So, you’ve decided to declutter your printed and digital photos but struggle to let go because photos are so precious and sentimental? Let me share a few things I’ve learned since I’ve started to specialise in photo organising.
I think we all agree that photos belong to the sentimental things we own … the category, which is the hardest of all to deal with. There are a few strategies one can apply when dealing with sentimental clutter (watch this video to learn more about it). One of the common tips is to take a photo of the item you want to let go. Obviously, this doesn’t work with photos …
What can help us to declutter our photos then? I suggest the following approach:
Create a Vision
Think about what you are going to do with the photos you will keep. Maybe albums? Frame some? Create gifts? Leave a nice photo legacy to your loved ones? There are many options and it helps to be very clear about the purpose of a photo or of the whole collection … apart from of course bringing back memories and documenting events.
Gather all your photos
Yes, this seems like a big task and it usually is. Hence, when working with printed photos, make sure you put the piles in a place where you can let them sit for a few days if not longer. Doing it all in one go will make it easier to make decisions. You will look at many photos and you will remember whether you’ve looked at similar ones an hour or a day before. If you wait too long, you’ll have forgotten about it again.
Sort like with like
Make piles by year when you work with your printed photos (or any other category you like, e.g. by event). This has the advantage that you can immediately see how many photos you have.
Declutter you photos!
There is a great way to sort your photos, developed by Cathi Nelson, the funder of APPO (Association of Personal Photo Organisers). It’s called the ABCS of photo organizing.
A = Album. These photos belong into an album. They are the most precious and treasured ones. Your absolute favourites. Prints in this group should be digitised as a backup.
B = Box. B-photos are also kept but not necessarily in an album. You can keep them in an archival box and it is recommend backing them up by digitising them.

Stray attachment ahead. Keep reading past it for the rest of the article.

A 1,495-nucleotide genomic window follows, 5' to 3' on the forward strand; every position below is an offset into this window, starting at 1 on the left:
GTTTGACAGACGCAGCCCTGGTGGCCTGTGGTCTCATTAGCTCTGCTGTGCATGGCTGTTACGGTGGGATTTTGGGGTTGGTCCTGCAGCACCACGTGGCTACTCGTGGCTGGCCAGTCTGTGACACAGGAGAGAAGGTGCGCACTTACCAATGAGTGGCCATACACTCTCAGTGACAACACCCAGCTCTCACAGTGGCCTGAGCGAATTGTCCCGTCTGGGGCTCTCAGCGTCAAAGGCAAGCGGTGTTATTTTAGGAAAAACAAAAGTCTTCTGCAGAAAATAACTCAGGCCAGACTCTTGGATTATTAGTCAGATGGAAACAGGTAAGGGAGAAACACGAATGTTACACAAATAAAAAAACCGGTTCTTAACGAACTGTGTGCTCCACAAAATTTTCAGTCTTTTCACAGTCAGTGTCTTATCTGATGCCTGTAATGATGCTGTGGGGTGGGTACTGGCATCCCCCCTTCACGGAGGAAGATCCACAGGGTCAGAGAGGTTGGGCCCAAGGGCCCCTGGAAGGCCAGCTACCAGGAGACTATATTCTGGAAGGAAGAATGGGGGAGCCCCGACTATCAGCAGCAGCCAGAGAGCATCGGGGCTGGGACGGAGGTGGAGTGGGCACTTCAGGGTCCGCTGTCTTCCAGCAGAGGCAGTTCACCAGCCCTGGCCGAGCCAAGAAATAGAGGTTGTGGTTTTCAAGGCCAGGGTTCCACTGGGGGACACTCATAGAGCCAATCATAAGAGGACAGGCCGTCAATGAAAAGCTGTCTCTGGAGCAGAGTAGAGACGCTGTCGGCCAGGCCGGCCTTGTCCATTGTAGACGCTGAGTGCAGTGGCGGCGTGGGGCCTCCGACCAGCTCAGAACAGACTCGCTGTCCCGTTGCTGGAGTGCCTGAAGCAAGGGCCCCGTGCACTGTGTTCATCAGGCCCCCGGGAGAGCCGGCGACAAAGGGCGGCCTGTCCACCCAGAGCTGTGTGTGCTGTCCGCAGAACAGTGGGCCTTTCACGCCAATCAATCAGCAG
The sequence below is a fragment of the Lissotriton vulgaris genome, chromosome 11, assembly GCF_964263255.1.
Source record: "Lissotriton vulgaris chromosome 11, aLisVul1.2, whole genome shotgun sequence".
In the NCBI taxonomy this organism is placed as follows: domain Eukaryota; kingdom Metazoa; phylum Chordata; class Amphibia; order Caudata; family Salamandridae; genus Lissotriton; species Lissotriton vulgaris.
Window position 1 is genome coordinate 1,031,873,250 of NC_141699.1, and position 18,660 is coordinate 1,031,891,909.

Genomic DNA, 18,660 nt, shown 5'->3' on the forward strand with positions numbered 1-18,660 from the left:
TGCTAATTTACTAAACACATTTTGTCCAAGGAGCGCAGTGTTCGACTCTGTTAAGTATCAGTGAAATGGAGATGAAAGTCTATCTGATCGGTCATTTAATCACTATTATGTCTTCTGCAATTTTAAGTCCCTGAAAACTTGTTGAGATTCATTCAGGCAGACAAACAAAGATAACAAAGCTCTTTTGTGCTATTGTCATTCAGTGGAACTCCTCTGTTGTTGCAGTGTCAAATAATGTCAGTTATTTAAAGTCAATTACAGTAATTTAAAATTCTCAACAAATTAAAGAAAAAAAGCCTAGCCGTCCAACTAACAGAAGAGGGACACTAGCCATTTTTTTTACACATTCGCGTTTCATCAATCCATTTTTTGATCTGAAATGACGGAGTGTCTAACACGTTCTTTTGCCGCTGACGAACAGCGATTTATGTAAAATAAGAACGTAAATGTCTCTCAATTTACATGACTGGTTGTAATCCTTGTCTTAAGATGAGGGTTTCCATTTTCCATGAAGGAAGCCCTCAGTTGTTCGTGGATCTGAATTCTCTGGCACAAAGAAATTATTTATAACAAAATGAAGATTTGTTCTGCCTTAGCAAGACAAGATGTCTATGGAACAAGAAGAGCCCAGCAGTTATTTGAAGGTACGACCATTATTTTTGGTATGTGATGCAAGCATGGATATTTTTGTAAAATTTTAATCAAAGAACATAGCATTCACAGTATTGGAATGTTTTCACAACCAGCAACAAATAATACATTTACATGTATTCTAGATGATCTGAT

C = Can. These pictures can go – that’s what it’s all about today. How do we decide whether a picture falls into the C-category?
Here are some further criteria and questions you can ask yourself when you struggle to let go of a photo:
- Is it a good shot in terms of the quality or is it blurry? Over or under exposed?
- Is the photo too damaged?
- Do you know who is in the photo?
- Do you want to be reminded of the person/s in the photo?
- Is it a duplicate?
- Are there similar photos? Keep the best only!
- Does the photo tell an important story? If yes, it belongs to the S-photos.
- Do you like this photo? Does it make you smile?
- Would you use this photo in one way or other in the future?
- Think of future generations … would they want and keep this photo?
S = Story. Photos that tell a story are not necessarily great photos but they always tell an important story which means we keep them. They can be put with the A-photos.
How to let go of your unwanted photos
Unlike other items, photos are not really the type of possessions to donate to a charity or to sell. The easiest way is to simply throw them in the rubbish bin. Unfortunately, they cannot be recycled. If you are concerned about identity theft you can shred them before they go in the bin.
Backup your photos
Now that you have decided which photos you want to keep it goes without saying that you should back them up (if you haven’t done so yet). Digitise prints and backup your digital photos.
Once you have decluttered and saved your photos you can do many things with them (remember your vision?). Frame your favourites and display them, create photo albums or books, make photo gifts, collages, slideshows, look at them via Apple TV or the like. There are endless options to finally look at your photos and enjoy them.
One more tip which should help you to maintain your photo collection more easily and to prevent you from future overwhelm: Let go of the inclination to constantly take photos in the first place! Once you’ve been through the process of going through your whole photo collection I am sure this will be much easier than it might sound right now.
If you would like help getting your photos organised, find your personal photo organiser at www.appo.org.